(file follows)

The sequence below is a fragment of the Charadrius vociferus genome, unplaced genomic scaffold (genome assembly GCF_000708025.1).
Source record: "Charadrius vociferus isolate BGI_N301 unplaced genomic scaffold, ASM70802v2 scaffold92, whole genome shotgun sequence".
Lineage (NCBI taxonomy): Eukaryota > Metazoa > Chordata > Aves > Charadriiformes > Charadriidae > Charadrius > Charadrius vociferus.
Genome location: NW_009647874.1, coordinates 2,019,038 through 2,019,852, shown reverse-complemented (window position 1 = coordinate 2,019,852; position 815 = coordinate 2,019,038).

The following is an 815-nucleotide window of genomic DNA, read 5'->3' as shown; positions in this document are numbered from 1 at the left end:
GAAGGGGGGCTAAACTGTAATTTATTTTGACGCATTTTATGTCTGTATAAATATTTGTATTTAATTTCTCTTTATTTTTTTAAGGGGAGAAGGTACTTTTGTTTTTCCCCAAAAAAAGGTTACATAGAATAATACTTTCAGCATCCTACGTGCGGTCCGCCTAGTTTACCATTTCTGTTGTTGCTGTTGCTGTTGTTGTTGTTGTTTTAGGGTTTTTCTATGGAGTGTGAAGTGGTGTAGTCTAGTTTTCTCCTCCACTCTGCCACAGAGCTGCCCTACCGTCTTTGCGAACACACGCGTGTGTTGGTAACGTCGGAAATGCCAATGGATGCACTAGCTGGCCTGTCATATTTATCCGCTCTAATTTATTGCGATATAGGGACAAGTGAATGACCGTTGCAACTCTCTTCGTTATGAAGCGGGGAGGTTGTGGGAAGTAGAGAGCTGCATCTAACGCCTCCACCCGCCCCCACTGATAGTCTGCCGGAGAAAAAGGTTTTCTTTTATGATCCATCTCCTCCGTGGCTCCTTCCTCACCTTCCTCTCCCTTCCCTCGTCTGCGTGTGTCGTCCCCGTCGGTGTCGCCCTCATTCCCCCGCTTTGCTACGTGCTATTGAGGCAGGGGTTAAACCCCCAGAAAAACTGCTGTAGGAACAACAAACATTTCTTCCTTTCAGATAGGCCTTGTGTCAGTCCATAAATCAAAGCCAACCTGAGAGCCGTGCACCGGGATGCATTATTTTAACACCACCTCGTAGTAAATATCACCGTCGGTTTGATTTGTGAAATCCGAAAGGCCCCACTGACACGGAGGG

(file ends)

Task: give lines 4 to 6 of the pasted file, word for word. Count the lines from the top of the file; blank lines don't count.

Genome location: NW_009647874.1, coordinates 2,019,038 through 2,019,852, shown reverse-complemented (window position 1 = coordinate 2,019,852; position 815 = coordinate 2,019,038).

The following is an 815-nucleotide window of genomic DNA, read 5'->3' as shown; positions in this document are numbered from 1 at the left end:
GAAGGGGGGCTAAACTGTAATTTATTTTGACGCATTTTATGTCTGTATAAATATTTGTATTTAATTTCTCTTTATTTTTTTAAGGGGAGAAGGTACTTTTGTTTTTCCCCAAAAAAAGGTTACATAGAATAATACTTTCAGCATCCTACGTGCGGTCCGCCTAGTTTACCATTTCTGTTGTTGCTGTTGCTGTTGTTGTTGTTGTTTTAGGGTTTTTCTATGGAGTGTGAAGTGGTGTAGTCTAGTTTTCTCCTCCACTCTGCCACAGAGCTGCCCTACCGTCTTTGCGAACACACGCGTGTGTTGGTAACGTCGGAAATGCCAATGGATGCACTAGCTGGCCTGTCATATTTATCCGCTCTAATTTATTGCGATATAGGGACAAGTGAATGACCGTTGCAACTCTCTTCGTTATGAAGCGGGGAGGTTGTGGGAAGTAGAGAGCTGCATCTAACGCCTCCACCCGCCCCCACTGATAGTCTGCCGGAGAAAAAGGTTTTCTTTTATGATCCATCTCCTCCGTGGCTCCTTCCTCACCTTCCTCTCCCTTCCCTCGTCTGCGTGTGTCGTCCCCGTCGGTGTCGCCCTCATTCCCCCGCTTTGCTACGTGCTATTGAGGCAGGGGTTAAACCCCCAGAAAAACTGCTGTAGGAACAACAAACATTTCTTCCTTTCAGATAGGCCTTGTGTCAGTCCATAAATCAAAGCCAACCTGAGAGCCGTGCACCGGGATGCATTATTTTAACACCACCTCGTAGTAAATATCACCGTCGGTTTGATTTGTGAAATCCGAAAGGCCCCACTGACACGGAGGG